Cape Town International Jazz Festival
Cape Town's jazz festival, as is the trend these days, extends to many genres outside what is usually appreciated as jazz. Relatively mainstream instrumentalists like Yellowjackets and Dave Holland are matched by Afro-pop divas Suthukazi Arosi and Cesaria Evora, local heroes Johnny Clegg and Mahotella Queens, and youthful pop stars 340ml and Pitch Black Afro. Whatever your take on the global music scene, warm voices and propulsive rhythms are the heart of the action here.
A bit of history: the CTIJF, now in its sixth year, used to be called the North Sea Jazz Festival due to its affiliation with the one in the Netherlands. But, as we have been reminded time and time again, the event is now "proudly South African," under new management, and stronger than ever. Click on the image above to see the full- size program.
Sponsors include the South African Broadcasting Corporation (SABC, whose sports programs have faithfully put me to bed and woken me up); South African Airways (whose jets take me everywhere); Standard Bank; and mobile telecommunications company MTN. All sorts of other local organizations play a part in making this event independent and secure. ESP Afrika (headed by the un-CEO-like Rashid Lombard) takes care of everything behind the scenes, and except for a few video cameramen who have a bad habit of standing in front of performers, they've done their job here spectacularly.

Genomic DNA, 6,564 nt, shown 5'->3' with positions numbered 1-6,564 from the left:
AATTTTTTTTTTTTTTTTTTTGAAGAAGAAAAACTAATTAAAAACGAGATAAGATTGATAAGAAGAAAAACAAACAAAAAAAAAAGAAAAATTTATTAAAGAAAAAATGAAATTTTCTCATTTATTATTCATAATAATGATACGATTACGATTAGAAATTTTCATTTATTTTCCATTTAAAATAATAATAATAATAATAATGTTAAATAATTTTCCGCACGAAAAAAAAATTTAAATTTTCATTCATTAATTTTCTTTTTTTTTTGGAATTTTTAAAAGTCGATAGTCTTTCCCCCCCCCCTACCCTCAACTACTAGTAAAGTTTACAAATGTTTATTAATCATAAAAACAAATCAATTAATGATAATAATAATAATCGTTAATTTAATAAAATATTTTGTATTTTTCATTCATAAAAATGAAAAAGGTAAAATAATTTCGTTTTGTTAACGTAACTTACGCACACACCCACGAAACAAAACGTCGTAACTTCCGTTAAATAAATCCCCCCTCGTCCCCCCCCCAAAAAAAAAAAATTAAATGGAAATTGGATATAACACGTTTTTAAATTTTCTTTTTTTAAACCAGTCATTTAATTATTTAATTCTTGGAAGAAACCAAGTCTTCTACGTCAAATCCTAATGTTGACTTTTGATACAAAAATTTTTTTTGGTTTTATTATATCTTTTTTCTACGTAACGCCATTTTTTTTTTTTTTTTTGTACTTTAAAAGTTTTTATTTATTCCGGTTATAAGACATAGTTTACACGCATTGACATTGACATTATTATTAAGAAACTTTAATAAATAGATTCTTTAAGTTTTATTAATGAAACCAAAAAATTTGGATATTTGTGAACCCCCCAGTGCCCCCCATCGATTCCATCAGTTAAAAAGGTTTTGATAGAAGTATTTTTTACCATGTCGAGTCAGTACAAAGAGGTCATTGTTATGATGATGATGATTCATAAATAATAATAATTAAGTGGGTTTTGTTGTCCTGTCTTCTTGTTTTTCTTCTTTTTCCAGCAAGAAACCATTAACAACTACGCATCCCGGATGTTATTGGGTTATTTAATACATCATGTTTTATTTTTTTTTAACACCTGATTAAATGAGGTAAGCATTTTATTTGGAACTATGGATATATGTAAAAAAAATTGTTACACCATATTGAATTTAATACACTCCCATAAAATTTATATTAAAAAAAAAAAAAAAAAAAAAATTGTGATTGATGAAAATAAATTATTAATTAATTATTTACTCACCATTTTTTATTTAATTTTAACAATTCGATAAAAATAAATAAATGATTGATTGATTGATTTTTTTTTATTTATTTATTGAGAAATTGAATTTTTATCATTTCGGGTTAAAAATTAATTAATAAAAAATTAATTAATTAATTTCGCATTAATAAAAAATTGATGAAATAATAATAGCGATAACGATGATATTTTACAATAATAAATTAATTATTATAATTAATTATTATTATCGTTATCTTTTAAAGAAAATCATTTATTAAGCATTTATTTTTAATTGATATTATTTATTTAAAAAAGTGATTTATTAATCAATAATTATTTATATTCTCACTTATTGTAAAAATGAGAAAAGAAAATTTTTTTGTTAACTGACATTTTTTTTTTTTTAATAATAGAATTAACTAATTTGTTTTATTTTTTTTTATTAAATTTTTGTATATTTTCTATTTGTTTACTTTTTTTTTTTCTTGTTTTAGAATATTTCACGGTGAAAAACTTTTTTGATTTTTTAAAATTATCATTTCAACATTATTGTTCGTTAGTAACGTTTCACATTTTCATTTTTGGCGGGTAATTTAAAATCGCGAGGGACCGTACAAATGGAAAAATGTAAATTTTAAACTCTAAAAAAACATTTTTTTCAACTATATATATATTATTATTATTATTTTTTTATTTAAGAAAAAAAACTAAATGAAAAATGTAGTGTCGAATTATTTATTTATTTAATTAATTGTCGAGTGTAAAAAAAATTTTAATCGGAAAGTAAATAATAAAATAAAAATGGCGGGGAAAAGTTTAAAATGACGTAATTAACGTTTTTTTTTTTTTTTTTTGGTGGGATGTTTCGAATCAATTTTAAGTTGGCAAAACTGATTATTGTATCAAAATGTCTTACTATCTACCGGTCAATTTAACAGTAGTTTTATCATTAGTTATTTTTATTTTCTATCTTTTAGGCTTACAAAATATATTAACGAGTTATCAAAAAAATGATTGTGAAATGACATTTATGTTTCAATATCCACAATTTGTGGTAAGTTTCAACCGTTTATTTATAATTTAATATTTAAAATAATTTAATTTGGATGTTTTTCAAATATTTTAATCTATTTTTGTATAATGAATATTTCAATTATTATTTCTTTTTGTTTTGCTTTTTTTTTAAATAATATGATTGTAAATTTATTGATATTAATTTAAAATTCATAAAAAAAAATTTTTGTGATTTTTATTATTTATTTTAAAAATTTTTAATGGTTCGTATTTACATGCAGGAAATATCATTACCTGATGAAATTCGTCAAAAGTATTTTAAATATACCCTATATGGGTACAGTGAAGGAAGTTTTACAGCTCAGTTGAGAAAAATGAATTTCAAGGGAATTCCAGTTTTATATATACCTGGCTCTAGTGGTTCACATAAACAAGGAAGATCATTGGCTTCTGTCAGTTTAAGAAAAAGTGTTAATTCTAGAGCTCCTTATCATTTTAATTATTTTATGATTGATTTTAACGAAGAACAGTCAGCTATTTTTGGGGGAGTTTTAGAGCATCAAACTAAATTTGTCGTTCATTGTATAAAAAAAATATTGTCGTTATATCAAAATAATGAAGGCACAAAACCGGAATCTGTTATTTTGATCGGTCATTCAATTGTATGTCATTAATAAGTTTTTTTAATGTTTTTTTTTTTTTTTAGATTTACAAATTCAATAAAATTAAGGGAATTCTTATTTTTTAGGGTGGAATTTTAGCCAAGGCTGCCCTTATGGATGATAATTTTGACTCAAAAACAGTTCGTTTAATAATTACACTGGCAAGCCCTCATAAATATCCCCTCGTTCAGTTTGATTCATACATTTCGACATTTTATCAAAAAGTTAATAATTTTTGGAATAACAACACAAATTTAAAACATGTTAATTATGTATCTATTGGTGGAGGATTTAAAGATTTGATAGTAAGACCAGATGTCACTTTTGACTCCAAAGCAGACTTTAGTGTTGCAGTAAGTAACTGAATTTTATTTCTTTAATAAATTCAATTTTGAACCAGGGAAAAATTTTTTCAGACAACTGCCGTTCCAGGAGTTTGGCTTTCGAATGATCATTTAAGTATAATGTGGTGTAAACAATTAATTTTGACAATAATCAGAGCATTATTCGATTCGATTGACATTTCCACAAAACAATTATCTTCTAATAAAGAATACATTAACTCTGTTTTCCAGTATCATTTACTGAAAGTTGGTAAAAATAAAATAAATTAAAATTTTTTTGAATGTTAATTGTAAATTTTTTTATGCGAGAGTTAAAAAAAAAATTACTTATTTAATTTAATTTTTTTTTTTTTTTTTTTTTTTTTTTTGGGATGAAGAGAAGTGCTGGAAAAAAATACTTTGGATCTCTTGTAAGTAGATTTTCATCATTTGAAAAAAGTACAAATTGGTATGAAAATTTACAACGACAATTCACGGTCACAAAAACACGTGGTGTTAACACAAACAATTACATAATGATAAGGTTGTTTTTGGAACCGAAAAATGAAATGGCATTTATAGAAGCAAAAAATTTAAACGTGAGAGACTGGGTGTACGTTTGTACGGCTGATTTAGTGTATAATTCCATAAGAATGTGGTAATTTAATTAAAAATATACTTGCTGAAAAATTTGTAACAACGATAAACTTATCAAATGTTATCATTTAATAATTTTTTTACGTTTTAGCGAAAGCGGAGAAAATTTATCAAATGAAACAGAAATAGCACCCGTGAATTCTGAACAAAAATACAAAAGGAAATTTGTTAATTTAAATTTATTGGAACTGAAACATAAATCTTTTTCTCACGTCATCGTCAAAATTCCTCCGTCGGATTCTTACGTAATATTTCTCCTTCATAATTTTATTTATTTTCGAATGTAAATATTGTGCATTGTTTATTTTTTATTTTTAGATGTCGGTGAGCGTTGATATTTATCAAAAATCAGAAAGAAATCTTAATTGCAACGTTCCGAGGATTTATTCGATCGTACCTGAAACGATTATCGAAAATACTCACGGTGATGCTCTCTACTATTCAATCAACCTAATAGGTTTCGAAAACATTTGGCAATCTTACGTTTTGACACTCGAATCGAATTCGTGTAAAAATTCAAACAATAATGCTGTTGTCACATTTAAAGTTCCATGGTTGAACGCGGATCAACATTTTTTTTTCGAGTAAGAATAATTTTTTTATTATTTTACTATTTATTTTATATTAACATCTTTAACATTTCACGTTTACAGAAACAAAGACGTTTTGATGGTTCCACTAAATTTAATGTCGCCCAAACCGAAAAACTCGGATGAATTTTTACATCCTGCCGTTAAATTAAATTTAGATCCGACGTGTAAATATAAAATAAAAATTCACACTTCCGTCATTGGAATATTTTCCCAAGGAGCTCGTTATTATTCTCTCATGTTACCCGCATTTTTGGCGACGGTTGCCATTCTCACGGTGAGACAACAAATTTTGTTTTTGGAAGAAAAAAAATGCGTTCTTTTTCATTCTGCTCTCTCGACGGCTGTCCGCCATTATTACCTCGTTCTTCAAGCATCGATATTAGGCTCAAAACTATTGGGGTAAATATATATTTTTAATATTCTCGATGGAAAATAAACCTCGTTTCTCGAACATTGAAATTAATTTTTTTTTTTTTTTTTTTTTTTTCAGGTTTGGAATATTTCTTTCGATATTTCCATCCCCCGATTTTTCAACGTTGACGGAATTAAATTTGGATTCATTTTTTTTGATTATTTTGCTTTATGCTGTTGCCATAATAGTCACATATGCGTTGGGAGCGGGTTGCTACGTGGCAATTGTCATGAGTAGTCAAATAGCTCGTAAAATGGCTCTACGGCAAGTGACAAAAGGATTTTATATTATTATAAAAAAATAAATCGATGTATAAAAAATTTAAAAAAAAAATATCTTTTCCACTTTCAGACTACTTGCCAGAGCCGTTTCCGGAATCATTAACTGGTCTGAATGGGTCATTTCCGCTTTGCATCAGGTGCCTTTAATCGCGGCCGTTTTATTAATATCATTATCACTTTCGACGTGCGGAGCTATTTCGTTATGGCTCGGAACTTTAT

It's sort of strange to experience a jazz festival in a convention center. (This particular one is enormous, and I'm told it's booked through 2007. Cape Town has apparently proven itself an attractive destination for the world at large.) Many thousands of people home in on the same building, music pouring out of each door along the way. Enormous cavernous spaces like Kippie's place a huge distance between listeners who want to sit down and performers on stage. (You can stand up front if you want, which is what I did.) Go to Rosie's or Moses Molelekwa Stages instead if you want to have a more intimate experience.
The planners had these things in mind when they decided who would perform where: when the music is made to move feet, space up front is available. When it's more for the head, you can usually sit and get comfortable. The sound varies from location to location, too, with volume and balance adjusted as appropriate for the musical setting. Certain performers, like Dave Holland, came through with crystalline clarity; only one, Suthukazi Arosi, really screwed things up, blasting nasty treble into my eardrums until I hastily ripped up a 10 rand note to crumple it into temporary ear plugs. But more on that later...
Audience members seem to appreciate the attention to detail, which includes live big-screen video closeups at Kippie's, for example. I've never seen such a pleasant bunch of people gather to enjoy musicwhatever the style.
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Since half the artists at the CTIJF are African, it seemed appropriate that Tsepo "The Village Pope" Tshola, born in Lesotho, would get the action going on Kippie's Stage by greeting the audience in eight or ten different local languages. People shouted back (many of these salutations have a specific response in kind) and it became very clear that many colors of the Rainbow Nation were on hand. The moment provided a tangible reminder that people of vastly different cultures and backgrounds had come together for this musicand that's as good an excuse as any, as far as I'm concerned.